Set in the unofficial Arab-American capital, “Detroit Unleaded” is a lively slice-of-life that uses familiar romantic-comedy tropes and a vibrant cast of characters to humorously explore family relationships, cultural identity and love. Lebanese-American helmer Rola Nashef’s feature debut is a mainstream-friendly American indie that plays like a mashup of “Clerks” and “Amreeka” spiced with “Do the Right Thing.” The film having spent more than a year on the fest circuit, distributor First Pond Entertainment is testing the theatrical waters, although ancillary is more likely to fill the tank.
When his gentle gas-station owner father (Akram El-Ahmar) meets an unexpected end in the pic’s opening moments, Sami (E.J. Assi) winds up in a literal and metaphorical cage, reluctantly forgoing college to take over the family business with his enterprising cousin Mike (Mike Batayeh, “Breaking Bad”). The end result: He’s confined to a tiny space behind the station’s newly installed bulletproof glass for 12-hour shifts. Meanwhile, his widowed mother, Mariam (Mary Assel) stubbornly continues her lonely, homebound mourning, refusing even to socialize with her friendly Arab-American neighbors.
In contrast to the quiet, tree-lined streets of Dearborn, Mich., where Sami and Mariam live, the pic’s main location is a 24-hour gas station and convenience store in gritty, dangerous East Detroit. It’s a place where Arab-Americans and African-Americans meet, albeit mostly on opposite sides of the safety glass. It’s also where, several years after his father’s death, Sami is finally jolted out of his boredom and frustration when pretty Najlah (Nada Shouhayib) walks into the station.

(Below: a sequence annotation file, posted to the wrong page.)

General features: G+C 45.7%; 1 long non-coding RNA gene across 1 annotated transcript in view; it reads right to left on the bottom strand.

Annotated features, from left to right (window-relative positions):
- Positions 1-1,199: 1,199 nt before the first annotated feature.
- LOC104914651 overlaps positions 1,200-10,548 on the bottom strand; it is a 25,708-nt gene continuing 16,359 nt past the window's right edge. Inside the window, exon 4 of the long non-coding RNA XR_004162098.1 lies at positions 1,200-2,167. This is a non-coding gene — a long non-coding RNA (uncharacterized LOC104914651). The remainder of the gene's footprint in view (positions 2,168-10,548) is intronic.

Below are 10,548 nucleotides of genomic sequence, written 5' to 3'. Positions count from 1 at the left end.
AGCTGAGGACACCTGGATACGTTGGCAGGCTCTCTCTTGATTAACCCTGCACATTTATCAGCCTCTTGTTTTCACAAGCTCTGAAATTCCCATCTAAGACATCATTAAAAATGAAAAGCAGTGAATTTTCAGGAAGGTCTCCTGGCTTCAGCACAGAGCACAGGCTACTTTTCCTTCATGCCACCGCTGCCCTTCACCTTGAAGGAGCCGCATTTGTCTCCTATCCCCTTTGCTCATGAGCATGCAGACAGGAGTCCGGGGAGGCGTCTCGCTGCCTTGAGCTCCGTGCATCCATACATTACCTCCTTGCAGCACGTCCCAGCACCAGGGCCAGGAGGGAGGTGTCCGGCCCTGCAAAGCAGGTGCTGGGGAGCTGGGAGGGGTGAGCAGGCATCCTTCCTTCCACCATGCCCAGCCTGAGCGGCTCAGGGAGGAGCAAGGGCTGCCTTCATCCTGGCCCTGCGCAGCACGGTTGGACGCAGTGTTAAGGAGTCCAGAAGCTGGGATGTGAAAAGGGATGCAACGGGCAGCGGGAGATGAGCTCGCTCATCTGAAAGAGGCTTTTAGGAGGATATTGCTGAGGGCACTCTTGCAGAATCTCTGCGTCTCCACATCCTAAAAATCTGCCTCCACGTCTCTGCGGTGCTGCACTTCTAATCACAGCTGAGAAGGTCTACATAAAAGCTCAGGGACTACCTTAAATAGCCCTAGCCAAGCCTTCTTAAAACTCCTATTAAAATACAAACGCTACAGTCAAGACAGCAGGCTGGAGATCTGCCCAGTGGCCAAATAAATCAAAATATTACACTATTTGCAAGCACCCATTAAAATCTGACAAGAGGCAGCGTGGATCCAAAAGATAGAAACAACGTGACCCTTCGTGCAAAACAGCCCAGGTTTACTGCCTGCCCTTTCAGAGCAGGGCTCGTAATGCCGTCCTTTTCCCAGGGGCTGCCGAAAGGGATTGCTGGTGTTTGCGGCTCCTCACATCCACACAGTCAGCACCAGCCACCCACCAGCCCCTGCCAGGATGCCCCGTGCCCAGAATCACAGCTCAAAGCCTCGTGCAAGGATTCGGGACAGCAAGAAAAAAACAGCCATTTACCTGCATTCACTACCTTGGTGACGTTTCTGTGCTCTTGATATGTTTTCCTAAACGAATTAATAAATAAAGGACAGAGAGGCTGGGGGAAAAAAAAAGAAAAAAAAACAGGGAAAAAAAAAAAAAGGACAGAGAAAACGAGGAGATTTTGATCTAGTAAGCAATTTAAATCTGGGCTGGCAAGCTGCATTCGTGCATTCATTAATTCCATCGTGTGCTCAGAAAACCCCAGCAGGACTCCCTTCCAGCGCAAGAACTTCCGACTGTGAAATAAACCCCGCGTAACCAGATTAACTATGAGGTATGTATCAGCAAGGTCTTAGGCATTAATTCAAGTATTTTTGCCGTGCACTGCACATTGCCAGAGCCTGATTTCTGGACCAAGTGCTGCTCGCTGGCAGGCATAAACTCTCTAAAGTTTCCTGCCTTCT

Tough-talking Naj works with her controlling older brother, Fadi (Steven Soro), at a cell-phone emporium. Not unlike Sami, she finds her independence compromised by family ties that are both comforting and constricting. It’s clear that Sami and Naj are smitten with one another, but tradition-bound cultural mores get in the way of normal dating.
Director Nashef and her production designer make notably clever use of the gas-station interior. Whenever Sami can persuade Naj to join him in the increasingly cluttered space behind the barrier, the continual stream of arriving customers (or, worse yet, relatives) interrupt their chaste but sweetly romantic courtship.
Indeed, the station’s increasingly crowded interior becomes a running joke as the resourceful Mike tries to compete with the mega-station across the road. Not content with pushing rolling papers, fake perfumes and NoDoz, he adds flowers (fresh and fake), dodgy DVDs, and all manner of tchotchkes to keep the money flowing in. But this inventory further impedes Sami’s already limited freedom, as well as his personal space.
Expanding on the idea behind her 2007 short of the same title, Nashef’s feature (co-written with Heather Kolf and Jennifer Ginzinger) won the inaugural Grolsch Film Works Discovery Award at the 2012 Toronto Film Festival. Filled with tart dialogue, the perceptive script captures certain aspects of Arab-American life in ways that feel fresh yet universally recognizable. The chief flaw is that the main characters are too thinly drawn; fleshing out their inchoate desires would have provided more narrative heft.
Above all, it’s Nashef’s ability to translate her themes visually that makes her a talent to watch. As befits a film set in Detroit, she uses cars to provide both a means of escape and a way to realize deferred dreams. Despite a tight budget, the colorful tech package is strong. Bright, energetic widescreen lensing by Keir Yee takes in the neighborhood characters in a view-askew manner, while Joe Namy’s score and the soundtrack combine Arabic sounds with African-American tunes the Motor City is known for.